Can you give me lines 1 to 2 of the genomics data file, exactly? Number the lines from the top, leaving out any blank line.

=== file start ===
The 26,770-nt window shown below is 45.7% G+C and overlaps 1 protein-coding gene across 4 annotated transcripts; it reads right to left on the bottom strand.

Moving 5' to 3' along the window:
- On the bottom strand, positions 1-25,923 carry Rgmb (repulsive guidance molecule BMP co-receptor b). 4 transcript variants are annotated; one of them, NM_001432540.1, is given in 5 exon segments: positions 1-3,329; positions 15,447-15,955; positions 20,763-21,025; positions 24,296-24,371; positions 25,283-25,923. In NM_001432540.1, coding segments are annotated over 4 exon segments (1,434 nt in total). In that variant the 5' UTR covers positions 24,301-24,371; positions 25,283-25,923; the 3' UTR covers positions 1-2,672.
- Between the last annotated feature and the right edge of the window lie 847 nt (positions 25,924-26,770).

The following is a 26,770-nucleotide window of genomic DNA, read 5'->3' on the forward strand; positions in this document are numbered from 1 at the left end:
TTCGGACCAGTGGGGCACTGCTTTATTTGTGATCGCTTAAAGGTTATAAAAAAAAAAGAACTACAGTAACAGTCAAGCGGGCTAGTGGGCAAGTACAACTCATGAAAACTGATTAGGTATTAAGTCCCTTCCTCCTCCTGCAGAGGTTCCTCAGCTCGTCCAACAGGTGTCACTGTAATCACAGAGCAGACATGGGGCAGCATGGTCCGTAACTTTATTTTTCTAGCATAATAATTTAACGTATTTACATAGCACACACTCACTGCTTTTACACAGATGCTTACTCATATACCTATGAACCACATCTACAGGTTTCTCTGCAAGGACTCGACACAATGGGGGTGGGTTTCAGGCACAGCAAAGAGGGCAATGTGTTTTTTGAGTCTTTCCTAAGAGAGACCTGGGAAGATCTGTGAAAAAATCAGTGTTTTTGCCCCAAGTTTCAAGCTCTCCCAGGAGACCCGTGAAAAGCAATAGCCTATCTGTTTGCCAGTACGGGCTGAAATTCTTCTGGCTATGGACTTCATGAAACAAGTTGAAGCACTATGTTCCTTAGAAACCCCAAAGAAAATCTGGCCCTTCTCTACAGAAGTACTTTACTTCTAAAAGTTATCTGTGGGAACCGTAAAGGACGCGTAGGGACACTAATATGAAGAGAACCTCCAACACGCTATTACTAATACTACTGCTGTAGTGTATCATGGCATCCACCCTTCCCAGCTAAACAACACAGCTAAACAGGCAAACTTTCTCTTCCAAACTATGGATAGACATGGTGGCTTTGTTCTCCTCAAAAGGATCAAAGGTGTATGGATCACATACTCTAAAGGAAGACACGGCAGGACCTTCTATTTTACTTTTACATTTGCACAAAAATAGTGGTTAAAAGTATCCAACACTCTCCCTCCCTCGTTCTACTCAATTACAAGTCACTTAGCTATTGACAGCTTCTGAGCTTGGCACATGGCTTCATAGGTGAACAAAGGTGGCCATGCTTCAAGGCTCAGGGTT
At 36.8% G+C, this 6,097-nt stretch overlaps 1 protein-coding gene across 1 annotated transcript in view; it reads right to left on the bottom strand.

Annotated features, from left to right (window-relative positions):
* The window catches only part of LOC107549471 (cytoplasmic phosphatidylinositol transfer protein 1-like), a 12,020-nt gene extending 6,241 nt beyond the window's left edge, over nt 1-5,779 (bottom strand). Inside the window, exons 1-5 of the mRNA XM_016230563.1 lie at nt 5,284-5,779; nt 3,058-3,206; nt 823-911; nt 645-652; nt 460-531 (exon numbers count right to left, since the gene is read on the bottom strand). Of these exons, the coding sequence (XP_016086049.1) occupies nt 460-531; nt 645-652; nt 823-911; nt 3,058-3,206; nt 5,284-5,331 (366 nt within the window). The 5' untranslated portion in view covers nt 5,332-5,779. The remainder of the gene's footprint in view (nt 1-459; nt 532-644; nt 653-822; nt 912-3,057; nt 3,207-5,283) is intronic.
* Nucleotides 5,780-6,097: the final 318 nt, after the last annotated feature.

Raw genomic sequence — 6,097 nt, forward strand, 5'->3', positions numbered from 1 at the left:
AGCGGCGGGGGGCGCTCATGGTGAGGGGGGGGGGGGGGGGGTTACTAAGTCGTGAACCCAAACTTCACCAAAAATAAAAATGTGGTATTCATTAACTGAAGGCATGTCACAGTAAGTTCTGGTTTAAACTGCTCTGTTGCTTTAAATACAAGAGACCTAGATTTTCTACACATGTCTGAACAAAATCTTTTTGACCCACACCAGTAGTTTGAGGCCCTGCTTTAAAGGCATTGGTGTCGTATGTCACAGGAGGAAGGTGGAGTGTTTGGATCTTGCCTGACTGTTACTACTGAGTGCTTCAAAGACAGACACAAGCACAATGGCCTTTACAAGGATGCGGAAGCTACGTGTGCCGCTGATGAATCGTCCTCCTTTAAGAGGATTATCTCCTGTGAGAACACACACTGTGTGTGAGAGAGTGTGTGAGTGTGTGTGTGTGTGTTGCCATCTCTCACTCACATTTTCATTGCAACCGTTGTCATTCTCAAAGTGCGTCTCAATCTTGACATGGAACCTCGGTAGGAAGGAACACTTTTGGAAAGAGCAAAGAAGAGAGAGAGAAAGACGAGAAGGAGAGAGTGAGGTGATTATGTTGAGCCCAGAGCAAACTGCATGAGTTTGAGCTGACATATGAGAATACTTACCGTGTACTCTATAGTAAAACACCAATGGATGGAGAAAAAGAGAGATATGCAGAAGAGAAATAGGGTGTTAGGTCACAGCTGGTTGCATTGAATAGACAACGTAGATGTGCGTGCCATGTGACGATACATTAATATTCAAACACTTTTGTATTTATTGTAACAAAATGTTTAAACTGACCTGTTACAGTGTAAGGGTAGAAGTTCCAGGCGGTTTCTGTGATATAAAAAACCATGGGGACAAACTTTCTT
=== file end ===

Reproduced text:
The 26,770-nt window shown below is 45.7% G+C and overlaps 1 protein-coding gene across 4 annotated transcripts; it reads right to left on the bottom strand.

Moving 5' to 3' along the window: